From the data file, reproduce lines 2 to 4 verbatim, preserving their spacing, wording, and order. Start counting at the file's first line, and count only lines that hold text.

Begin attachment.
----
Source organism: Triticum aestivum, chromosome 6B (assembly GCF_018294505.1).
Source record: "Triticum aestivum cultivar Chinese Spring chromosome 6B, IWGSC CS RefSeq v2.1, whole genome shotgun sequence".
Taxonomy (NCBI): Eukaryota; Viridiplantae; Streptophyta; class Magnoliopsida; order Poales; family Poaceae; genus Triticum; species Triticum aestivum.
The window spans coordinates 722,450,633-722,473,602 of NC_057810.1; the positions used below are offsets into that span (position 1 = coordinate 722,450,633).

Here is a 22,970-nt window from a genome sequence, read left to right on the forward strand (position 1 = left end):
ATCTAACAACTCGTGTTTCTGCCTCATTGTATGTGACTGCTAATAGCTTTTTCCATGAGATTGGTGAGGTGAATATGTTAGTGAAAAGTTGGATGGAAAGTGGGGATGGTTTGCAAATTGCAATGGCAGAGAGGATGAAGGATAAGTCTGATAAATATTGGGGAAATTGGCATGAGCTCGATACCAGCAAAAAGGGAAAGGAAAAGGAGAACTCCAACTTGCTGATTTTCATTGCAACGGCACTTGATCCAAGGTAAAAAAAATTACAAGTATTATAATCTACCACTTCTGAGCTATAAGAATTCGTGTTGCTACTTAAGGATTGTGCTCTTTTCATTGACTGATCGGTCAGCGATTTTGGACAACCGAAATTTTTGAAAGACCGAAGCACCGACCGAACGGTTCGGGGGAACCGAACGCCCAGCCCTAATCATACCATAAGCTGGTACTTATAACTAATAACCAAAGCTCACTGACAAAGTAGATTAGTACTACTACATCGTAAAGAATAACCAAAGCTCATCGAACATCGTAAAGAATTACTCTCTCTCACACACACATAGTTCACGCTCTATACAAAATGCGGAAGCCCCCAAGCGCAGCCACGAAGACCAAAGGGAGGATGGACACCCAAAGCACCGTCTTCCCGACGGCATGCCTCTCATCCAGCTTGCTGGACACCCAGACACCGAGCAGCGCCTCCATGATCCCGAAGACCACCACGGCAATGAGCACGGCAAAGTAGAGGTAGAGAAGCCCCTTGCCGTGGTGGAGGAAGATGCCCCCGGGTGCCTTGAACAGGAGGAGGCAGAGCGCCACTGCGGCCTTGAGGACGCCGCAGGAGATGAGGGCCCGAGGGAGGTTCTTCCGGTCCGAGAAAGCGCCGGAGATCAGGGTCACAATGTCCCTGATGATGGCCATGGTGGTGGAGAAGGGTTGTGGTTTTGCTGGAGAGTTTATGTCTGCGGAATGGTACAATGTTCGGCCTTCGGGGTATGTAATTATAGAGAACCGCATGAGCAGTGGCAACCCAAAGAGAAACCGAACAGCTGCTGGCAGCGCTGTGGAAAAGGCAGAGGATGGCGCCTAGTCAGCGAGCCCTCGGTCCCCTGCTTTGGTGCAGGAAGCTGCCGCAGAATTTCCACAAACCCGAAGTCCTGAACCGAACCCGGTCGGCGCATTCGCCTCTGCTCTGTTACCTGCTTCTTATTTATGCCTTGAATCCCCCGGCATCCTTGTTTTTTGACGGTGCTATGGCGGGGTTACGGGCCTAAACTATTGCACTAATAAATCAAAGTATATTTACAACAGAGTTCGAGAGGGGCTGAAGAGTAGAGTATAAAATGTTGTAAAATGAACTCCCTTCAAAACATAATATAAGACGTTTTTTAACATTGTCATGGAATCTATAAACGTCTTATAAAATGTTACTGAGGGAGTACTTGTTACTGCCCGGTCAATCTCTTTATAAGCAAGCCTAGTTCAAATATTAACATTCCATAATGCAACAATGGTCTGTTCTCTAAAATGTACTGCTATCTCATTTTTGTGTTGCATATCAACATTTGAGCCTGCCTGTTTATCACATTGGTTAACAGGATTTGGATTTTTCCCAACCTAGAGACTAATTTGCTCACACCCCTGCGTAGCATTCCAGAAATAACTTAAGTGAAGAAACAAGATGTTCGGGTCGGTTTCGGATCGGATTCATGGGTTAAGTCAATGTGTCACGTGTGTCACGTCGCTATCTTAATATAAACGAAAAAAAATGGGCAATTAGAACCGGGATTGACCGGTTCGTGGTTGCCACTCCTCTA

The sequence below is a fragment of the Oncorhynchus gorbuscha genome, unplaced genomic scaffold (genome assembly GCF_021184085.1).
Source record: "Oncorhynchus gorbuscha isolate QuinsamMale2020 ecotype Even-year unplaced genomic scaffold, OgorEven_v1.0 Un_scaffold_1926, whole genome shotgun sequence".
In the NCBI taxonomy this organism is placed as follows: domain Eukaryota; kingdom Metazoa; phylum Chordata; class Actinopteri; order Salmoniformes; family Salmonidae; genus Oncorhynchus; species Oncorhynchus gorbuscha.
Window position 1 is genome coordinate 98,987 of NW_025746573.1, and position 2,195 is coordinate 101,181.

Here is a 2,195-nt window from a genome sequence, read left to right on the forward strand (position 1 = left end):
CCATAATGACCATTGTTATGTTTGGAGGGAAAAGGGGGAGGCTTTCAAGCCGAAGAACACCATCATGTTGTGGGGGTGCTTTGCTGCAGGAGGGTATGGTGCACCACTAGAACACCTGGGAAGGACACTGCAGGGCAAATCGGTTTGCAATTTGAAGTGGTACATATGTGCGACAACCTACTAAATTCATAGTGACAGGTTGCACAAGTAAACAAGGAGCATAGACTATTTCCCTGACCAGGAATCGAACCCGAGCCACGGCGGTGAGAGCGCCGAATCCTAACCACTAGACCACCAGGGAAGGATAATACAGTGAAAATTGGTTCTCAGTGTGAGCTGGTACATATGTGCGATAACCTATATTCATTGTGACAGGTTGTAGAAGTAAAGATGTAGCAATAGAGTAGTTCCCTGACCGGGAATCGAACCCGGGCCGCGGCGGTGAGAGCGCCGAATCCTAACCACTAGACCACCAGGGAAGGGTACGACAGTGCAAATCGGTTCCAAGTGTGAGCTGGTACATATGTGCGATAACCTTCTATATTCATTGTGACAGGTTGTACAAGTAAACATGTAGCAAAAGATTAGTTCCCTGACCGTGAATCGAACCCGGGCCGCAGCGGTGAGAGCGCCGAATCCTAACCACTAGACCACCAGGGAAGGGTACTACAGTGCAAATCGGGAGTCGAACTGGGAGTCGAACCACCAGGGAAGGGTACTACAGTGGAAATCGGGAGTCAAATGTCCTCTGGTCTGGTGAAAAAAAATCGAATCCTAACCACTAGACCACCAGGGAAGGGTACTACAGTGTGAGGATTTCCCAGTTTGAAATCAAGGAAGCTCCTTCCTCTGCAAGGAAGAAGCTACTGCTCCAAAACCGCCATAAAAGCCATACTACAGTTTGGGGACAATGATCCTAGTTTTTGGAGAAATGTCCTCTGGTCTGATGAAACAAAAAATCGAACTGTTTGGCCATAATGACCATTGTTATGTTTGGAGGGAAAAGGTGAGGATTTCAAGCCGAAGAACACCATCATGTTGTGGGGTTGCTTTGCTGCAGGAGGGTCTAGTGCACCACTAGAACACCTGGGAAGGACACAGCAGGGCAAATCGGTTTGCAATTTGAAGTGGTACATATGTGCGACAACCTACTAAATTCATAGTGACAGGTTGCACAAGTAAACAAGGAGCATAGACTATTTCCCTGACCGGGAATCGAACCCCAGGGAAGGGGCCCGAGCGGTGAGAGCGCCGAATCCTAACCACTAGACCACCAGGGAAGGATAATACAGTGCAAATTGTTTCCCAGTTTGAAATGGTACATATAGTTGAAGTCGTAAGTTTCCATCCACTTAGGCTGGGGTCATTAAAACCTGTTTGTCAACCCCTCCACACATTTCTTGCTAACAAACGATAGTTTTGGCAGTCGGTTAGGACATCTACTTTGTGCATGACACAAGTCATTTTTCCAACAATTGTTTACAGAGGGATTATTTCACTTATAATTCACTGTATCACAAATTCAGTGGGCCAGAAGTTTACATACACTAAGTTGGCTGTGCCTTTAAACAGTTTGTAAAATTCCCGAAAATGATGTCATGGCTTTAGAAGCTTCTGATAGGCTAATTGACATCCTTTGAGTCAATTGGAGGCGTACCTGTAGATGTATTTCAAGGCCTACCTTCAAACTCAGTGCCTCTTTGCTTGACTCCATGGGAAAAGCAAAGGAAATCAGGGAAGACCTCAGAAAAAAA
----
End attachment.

Source record: "Triticum aestivum cultivar Chinese Spring chromosome 6B, IWGSC CS RefSeq v2.1, whole genome shotgun sequence".
Taxonomy (NCBI): Eukaryota; Viridiplantae; Streptophyta; class Magnoliopsida; order Poales; family Poaceae; genus Triticum; species Triticum aestivum.
The window spans coordinates 722,450,633-722,473,602 of NC_057810.1; the positions used below are offsets into that span (position 1 = coordinate 722,450,633).